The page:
Mike Moore: Poverty and corruption fuel terrorism
Column: Global order by Mike Moore
Recently we remembered and relived the chilling moments of September 11, 2001. The horror of that occasion changed everything. Leaders at the time said the terrorists would not win, that the democratic process would continue, life would go on.
All true. But the terrorists have won in the sense that they and their agenda dominate the electoral process, and leaders and politicians are judged by nervous voters on how they meet this terrible challenge.
The general election in Spain was decided on the conservative government's response to the Madrid bombings when that government dishonestly blamed the attack on ETA, a violent domestic separatist movement.
Just when our capacity to understand the grotesque inhumanity of it all is exhausted, we have a ring-side seat watching the mesmerising obscenity of terrorists holding school children in Russia hostage and then killing them. President Vladimir Putin's popularity and authority is now threatened. The public demands action and revenge.
Three years ago, the Howard government in Australia was returned, despite lagging in the polls, on the sole issue of security. Prime Minister John Howard was in Washington DC during 9/11. Refugees desperately trying to escape tyrants who were harbouring terrorists became an issue and Mr Howard unexpectedly won another term in office.
Now, in election month, the terrorist attack on the Australian embassy in Jakarta has knocked all other issues off the front page during this very tight campaign. Labour was looking good with its leader, Mark Latham, taking the lead on some of the toughest social issues, such as encouraging welfare beneficiaries to work. The Jakarta bombing will also affect the Indonesian presidential election being fought out now.
Fragile democracies are vulnerable to those with the strongman theory of leadership who, with the support of powerful elites and the military, swear to ruthlessly restore law and order.
Meanwhile in the US, President George Bush holds a commanding lead on only one issue, the war against terrorism. That may well be enough.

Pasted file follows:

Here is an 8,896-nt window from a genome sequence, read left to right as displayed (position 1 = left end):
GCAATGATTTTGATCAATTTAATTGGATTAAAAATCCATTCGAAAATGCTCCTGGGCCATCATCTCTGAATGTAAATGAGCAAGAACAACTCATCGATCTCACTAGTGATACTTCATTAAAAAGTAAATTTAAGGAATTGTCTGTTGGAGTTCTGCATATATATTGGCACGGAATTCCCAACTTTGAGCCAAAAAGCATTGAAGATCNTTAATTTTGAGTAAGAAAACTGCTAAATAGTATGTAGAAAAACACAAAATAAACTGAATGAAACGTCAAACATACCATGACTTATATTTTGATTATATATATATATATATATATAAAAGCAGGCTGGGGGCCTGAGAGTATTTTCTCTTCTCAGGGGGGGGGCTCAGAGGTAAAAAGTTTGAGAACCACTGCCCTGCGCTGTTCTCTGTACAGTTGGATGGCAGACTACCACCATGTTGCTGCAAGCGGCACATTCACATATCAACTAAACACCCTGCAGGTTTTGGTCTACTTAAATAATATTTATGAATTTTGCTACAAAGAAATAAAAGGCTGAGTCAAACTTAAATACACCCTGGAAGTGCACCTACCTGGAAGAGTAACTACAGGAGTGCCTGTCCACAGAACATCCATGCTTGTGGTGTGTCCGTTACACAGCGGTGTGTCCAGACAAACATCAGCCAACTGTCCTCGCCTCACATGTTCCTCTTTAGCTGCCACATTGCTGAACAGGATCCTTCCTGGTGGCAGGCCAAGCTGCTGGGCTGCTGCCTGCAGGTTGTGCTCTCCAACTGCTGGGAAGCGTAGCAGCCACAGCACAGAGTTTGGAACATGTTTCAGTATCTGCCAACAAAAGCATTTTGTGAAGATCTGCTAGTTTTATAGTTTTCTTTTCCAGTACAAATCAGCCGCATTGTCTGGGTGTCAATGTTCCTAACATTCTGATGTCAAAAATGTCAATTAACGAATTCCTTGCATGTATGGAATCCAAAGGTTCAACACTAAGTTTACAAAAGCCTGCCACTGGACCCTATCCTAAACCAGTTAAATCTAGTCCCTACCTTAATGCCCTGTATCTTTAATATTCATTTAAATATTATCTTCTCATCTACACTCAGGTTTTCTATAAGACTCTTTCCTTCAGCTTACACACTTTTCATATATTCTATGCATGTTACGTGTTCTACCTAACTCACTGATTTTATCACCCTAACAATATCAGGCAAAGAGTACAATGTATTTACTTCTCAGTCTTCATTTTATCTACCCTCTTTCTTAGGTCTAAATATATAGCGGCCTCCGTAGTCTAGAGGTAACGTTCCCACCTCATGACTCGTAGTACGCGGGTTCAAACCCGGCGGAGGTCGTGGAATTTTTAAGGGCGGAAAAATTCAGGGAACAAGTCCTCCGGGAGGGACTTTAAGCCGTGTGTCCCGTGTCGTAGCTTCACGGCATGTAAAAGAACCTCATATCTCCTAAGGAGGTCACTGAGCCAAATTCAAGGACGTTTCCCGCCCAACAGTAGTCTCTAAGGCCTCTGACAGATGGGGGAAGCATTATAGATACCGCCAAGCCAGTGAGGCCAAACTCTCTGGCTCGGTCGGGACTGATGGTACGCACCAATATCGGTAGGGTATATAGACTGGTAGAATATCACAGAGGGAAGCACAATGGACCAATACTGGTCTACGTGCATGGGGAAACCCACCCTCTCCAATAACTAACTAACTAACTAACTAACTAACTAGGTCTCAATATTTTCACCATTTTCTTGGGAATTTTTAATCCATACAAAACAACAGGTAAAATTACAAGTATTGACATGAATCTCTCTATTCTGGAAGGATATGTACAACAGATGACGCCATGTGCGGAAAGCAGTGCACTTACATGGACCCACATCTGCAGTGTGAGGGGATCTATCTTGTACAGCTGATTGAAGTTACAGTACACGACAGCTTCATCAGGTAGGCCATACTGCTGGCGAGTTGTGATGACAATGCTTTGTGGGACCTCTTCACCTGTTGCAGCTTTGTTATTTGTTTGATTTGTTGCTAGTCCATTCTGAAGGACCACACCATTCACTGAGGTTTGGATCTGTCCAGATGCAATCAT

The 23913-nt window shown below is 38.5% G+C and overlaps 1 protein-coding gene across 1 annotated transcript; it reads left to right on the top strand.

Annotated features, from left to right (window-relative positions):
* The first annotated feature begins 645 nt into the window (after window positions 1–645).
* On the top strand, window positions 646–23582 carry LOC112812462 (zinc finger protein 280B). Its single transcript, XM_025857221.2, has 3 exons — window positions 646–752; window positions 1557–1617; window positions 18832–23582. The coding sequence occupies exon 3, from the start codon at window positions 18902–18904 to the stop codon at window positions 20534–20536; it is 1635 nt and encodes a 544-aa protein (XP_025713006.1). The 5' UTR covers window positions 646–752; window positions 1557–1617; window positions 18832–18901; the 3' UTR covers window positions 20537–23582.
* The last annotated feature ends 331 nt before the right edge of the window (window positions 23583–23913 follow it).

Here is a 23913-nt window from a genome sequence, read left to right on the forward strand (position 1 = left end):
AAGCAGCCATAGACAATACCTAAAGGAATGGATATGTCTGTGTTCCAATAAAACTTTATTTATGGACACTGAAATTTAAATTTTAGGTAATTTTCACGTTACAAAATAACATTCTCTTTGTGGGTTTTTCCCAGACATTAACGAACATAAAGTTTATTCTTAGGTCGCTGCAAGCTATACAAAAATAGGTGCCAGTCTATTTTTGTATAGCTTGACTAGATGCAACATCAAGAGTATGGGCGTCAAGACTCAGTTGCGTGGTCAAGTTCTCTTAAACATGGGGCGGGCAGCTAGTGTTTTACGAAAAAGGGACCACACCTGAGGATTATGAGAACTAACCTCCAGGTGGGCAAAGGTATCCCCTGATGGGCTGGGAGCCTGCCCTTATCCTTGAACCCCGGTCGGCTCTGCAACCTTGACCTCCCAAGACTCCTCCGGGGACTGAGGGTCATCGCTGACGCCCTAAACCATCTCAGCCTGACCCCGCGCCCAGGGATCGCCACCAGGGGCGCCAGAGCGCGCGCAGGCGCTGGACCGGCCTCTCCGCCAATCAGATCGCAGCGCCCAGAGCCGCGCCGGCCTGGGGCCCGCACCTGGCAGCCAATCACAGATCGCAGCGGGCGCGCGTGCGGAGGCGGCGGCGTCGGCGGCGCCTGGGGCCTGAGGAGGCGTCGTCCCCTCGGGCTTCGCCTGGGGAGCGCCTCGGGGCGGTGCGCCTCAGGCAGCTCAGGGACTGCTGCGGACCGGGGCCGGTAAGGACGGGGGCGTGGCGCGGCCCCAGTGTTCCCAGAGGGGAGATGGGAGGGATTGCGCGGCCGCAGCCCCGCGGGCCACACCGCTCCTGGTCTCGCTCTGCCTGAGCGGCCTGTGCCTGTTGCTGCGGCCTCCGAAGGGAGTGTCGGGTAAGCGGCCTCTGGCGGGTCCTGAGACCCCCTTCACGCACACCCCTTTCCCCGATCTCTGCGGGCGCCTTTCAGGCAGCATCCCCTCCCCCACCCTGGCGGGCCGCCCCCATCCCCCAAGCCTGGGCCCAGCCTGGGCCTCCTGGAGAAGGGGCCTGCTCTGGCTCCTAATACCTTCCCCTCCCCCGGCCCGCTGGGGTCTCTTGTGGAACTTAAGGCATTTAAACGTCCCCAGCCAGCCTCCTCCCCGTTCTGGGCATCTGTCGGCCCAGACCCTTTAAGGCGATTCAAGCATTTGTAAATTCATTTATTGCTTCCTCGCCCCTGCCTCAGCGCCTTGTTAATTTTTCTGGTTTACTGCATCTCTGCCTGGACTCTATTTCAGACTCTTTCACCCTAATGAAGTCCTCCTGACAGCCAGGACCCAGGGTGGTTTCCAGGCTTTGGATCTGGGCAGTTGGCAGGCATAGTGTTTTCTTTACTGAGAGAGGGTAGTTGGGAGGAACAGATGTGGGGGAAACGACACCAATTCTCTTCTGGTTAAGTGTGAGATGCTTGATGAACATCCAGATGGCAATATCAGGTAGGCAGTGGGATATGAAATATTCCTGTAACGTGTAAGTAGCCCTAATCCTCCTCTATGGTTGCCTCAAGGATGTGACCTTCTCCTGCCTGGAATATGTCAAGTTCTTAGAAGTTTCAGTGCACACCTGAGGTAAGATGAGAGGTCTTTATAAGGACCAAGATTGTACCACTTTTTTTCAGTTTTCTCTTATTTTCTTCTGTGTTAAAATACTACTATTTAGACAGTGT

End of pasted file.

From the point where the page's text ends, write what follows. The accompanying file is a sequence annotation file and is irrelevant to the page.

The terrorists have succeeded in putting their presence on the agenda and lips of every politician in every democracy of substance.
I read a chilling report that there were only about 250 armed, dedicated members of the IRA in Ireland. This small group tied down a third of the British Army for over 20 years and helped force a negotiated settlement.
To defeat an enemy who doesn't fear death, even welcomes it and is prepared to kill children, to do anything, is beyond the moral comprehension of most of us.
What to do? Rooting out and killing their leadership is a popular and worthy tactic. But it's a tactic, not a strategy. Denying the terrorists safe places to plan and organise is also a vital tactic and strategy. Enlisting those moderate nations and their leaders in the coalition for peace is central to success.
Moderate Muslim leaders are also targets of the extremists who are waging war against what they see as impious sellouts. From Turkey to Egypt to Indonesia, secular democratic values are under assault.
Perhaps we should also begin to listen to what more successful Muslim leaders are saying to us. Southeast Asian Islam has traditionally been more tolerant and inclusive but under pressure by more radical influences. The struggle for the soul of Islam is a struggle for the future security of our region.
At the recent general election in Malaysia, Prime Minister Dato Seri Abdullah Badawi won a stunning victory over the opposition, PAS, an Islamic party. The battle was not over whether Malaysia was an Islamic nation but what kind of Islamic society it would become. Malaysia is possibly the only nation recently to have pushed back radical Islam via the ballot box.
It's significant that all the major presidential candidates in Indonesia are progressive Nationalists yet they found it necessary to promote vice-presidential candidates with serious Muslim credentials. A tolerant Indonesia is under pressure.
Progressive leaders in Thailand and the Philippines, with large Muslim minorities, are holding their ground; their eventual success at winning those hearts and minds will depend on their countries' economic success.
Here's where the west can be more generous: by ensuring that the development aspects of world trade are advanced and by a real commitment to implement the long-promised UN millennium goals to attack poverty and corruption to build sustainable democracy and functioning civil societies.
As always, poverty and helplessness are fertile ground for recruitment to extreme causes. It's always been so. Tsarist Russia imploded because of its arrogance, its unfair distribution of wealth and the cruel indifference of the ruling elites to the needs of the people.
Revolution nearly always delivers the opposite of its promise. When hope and respect are denied, anything can happen and does.
Mike Moore is a former director-general of the World Trade Organisation and a columnist for the Australian Financial Review
Nowhere else have I seen the comment that the US Presidential election is being influenced by the terrorist organisations, and their indirect threat of action.
But, when you think about it, it does make sense.
If it were not for Iraq, what would be the major debate topics be? Education? Health services? The deficit?
If it were not for AlQaeda, would the debate on “internal security” focus on the gun laws?
If it were not for Yusuf Islam, would the debate on immigration centre on illegals from Mexico?